BILLY DIDONATO:          The AquaGo Comfort and Comfort Plus models, that’s going to be using two and half or less amps. We have another amp that does not offer freeze protection, the ability to clean the system yourself, that’s going to be pulling one and half or less amps, because it doesn’t have the recirculation pump.

MIKE WENDLAND:        And walk me through here where the water goes, and where these pipes and [crosstalk 00:01:40].

BILLY DIDONATO:          Okay. Yeah, absolutely. So this is the AquaGo control panel. This is what you’re going to use to operate the different modes that are available with the AquaGo Comfort and Comfort Plus models. In eco mode, if I turn on a faucet, or shower, or fixture, or anything like that, I’m still going to get 120 degrees out of it. Okay? But, if this sensor sees temperature below 41 degrees Fahrenheit, it’s going to kick on for a couple seconds to make sure that we heat that water back up, so we don’t run the risk of freezing our AquaGo.

                        In comfort mode, it’s going to do that same output temperature, I turn on a shower head, I’m going to get that 120 degrees out of it. However, instead of a 41 degree set point that this sensor is looking for, it’s 102 degrees Fahrenheit. So, that allows us to keep a continuous temperature of over 102 degrees within the AquaGo. AquaGo Comfort Plus, we actually have recirculation line, or a hot water line going to our fixtures, and back to the AquaGo. So, if we have the system in comfort mode, we have approximately 102 degrees within our entire hot water line at all times. So, the instant you open up your fixture, you truly do have hot water, instant hot water.

MIKE WENDLAND:        So, tell me how popular these are and how many manufacturers you’re with now.

BILLY DIDONATO:          So, the AquaGo is an extremely popular water heater. It has become the standard in a lot of manufacturers, if not standard a lot of them are using as options. Manufacturers like Winnebago are using this, Leisure Travel Vans, Pleasure Way, Forest River, , you can see our Taxa units, they’re using the AquaGo on the model currently. A whole bunch of different manufacturers are currently using it. But what’s also nice about the AquaGo is that it’s not just available to manufacturers. We can also use this as an after market replacement for existing boiler tanks between six and 16 gallons, and tank-less units as well. So, it’s become increasingly popular on the after market.

                        Remember when we talked about how efficient this thing was and how little propane it uses? It’s very popular to fifth wheel owners and toy haul owners who have a 10 gallon or 12 gallon who want to save propane but still have that endless supply of hot water.

The interview of the week is brought to you by SunshinestateRVs.com, where every new or used motorhome is delivered to the customer free, anywhere in the country

OFF THE BEATEN PATH REPORT   

Patti Burkett

By Patti Burkett

Hot Springs, Anthony Chapel, Garvan Woodland Garden

I recently took a trip to Hot Springs, Arkansas to see Hot Springs National Park.  For those who usually go to National Parks to immerse themselves in nature, this National Park may, itself, seem like an off the beaten path destination.  It’s the only National Park whose focal point is a stretch of a downtown street.  The entire Bathhouse Row, a fine collection of elegant historic bathhouses, is supplied with hot mineral waters from underground.  There are natural areas surrounding the town, and they’re worth exploring, but Bathhouse Row is the reason to come. 

Originally protected by an act of Congress in 1832, it’s not a typical national park.  The hot water resource (and the hydrological system in the surrounding mountains) was preserved to provided uncontaminated water for public use. It was the first time land had been set aside by the federal government to preserve its use as an area for recreation.  On Bathhouse Row you can spend a day swimming in hot water pools, take a spa treatment, explore the centuries-long history of this therapeutic resource, and fill your jugs from the public fountain. You can even  enjoy a craft beer or root beer made from hot spring water.  It’s a unique experience.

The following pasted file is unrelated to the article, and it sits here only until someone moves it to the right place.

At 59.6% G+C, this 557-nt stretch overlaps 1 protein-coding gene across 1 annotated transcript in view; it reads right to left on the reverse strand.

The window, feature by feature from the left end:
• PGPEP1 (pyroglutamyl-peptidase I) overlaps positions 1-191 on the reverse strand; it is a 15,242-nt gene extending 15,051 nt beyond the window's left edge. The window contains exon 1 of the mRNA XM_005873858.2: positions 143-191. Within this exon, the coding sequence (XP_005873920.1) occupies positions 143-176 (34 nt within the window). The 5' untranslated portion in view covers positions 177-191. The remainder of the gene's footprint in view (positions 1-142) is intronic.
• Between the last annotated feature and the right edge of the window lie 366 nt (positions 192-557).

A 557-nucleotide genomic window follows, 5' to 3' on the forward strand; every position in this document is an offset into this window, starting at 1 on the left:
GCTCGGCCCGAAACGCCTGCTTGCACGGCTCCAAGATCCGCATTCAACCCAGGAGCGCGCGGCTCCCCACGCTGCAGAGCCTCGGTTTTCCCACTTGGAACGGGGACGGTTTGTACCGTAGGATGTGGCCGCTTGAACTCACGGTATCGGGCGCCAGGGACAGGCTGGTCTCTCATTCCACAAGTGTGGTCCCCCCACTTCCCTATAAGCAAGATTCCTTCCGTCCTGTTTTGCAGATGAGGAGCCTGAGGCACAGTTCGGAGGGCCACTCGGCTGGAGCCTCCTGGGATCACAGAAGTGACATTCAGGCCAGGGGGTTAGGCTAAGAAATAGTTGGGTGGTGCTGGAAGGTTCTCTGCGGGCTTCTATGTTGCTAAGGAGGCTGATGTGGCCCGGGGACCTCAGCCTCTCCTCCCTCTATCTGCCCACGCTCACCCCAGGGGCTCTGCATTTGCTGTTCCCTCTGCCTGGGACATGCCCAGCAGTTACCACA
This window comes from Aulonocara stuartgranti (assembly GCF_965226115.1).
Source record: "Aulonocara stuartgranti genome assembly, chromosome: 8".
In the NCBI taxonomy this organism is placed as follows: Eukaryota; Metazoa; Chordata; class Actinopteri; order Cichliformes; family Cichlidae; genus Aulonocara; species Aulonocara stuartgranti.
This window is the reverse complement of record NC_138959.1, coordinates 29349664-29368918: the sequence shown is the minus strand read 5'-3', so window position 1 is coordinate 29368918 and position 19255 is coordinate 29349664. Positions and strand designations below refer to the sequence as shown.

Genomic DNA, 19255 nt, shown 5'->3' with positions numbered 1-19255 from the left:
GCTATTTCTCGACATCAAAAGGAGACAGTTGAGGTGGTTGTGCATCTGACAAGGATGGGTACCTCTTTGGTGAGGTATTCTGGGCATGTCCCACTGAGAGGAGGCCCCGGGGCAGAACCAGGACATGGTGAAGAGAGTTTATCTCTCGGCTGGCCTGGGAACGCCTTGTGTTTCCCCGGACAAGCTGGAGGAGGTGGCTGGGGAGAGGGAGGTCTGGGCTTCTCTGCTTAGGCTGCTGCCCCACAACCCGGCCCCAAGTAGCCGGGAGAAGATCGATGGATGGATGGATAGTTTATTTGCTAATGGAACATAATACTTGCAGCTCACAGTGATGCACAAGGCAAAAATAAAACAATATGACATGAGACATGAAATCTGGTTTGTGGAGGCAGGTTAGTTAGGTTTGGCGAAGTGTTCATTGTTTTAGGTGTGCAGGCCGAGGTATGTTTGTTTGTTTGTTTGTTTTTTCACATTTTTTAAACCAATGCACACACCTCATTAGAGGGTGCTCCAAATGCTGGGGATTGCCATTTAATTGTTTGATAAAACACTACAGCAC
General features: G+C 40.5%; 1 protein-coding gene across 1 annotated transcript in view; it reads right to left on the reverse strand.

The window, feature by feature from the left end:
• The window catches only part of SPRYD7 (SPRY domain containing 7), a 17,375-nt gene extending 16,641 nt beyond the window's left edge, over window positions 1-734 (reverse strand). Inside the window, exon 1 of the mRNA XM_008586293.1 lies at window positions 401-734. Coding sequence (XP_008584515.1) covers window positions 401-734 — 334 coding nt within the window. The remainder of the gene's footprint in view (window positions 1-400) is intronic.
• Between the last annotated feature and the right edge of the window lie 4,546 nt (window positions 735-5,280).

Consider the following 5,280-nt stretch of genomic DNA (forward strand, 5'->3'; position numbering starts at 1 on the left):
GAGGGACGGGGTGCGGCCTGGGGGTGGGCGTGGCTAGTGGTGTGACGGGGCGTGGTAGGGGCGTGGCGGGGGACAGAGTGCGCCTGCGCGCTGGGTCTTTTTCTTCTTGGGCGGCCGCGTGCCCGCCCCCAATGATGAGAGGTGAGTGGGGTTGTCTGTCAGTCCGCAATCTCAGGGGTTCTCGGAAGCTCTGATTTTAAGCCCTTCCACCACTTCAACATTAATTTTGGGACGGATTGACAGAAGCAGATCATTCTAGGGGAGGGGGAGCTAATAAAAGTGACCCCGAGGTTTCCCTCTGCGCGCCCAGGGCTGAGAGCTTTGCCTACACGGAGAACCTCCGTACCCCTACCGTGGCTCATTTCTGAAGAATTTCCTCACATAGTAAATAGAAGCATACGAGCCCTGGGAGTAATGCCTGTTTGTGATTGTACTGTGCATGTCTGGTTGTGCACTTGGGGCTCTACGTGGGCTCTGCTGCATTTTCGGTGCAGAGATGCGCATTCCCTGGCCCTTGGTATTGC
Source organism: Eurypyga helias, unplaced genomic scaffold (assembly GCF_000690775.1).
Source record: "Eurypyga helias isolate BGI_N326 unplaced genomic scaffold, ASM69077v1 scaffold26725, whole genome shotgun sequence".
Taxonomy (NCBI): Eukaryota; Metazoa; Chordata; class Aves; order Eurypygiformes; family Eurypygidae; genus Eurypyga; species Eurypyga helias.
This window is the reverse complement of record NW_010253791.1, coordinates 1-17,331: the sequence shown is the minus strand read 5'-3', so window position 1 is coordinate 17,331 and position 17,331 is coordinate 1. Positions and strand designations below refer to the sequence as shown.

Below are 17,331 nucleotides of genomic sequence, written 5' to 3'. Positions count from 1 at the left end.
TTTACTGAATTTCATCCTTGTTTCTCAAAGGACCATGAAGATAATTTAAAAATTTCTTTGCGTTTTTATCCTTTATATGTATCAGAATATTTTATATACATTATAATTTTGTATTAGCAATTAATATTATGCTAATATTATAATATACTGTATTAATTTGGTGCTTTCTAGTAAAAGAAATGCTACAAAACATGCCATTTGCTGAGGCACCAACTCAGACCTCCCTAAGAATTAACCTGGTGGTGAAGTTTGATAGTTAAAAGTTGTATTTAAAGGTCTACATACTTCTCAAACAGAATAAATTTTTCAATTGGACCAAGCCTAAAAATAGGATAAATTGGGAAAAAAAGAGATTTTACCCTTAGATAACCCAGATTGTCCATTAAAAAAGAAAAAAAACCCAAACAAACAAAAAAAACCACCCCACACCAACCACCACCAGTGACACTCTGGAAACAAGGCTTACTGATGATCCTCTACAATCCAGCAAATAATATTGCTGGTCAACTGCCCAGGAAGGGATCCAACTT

Twenty minutes south of the park on the edge of Lake Hamilton, and nestled in the Ouachita Mountains, is Garvan Woodland Gardens, the botanical garden of the University of Arkansas.  With a mission to preserve a special part of the local environment, to provide a place for study and serenity, but also to develop gardens, landscapes and structures of exceptional aesthetics, there are breathtaking vistas and wonderful photo opportunities.  I considered the $13 admission fee money well spent.  I spent 2-3 hours there and could have easily spent most of the day wandering from area to area taking in the variety of formal and naturalized landscapes.  I didn’t even make it to everything I wanted to see. 

Just outside the visitor’s center was a male peacock and two peahens.  The male was in full display for at least 20 minutes, trying to impress the ladies at the beginning of breeding season.  He was not shy around people, and we human onlookers got some amazing photos.  I wandered through the extensive Japanese garden, enjoying each feature as it was revealed. In the children’s garden, the Evans treehouse is designed to provide an experience of wonder while hiding in plain sight.

Garvan is associated with the University’s Fay Jones School of Architecture and Design, so while you’re noticing the trees, shrubs and flowers (which are spectacular, especially in tulip and daffodil season), don’t miss the infrastructure.  Every stone, sidewalk, bridge, and building is beautiful in its own right, so perfectly placed in the landscape that they might easily be overlooked.

I spent a lot of time exploring and photographing the unexpected and spectacular Anthony Chapel.  As I approached along a wooded path, it emerged from the landscape.  The roof soars six stories overhead.  The full height glass walls are practically invisible, and you feel as if you’re standing in the middle of the forest.  The intricate stone floor and comfortable benches invite you to linger.  I was totally alone in this magnificent space, and more than an hour passed while I watched the changing light of early evening and waited to take just one more picture.

So come see Hot Springs, Arkansas. Relax in the hot pools.  Unwind with a craft beverage.  And certainly bring your camera to the Garvan Woodland Garden, where you might see us, Patti and Tom Burkett, down just about any path you happen to wander.

RV CALENDAR OF EVENTS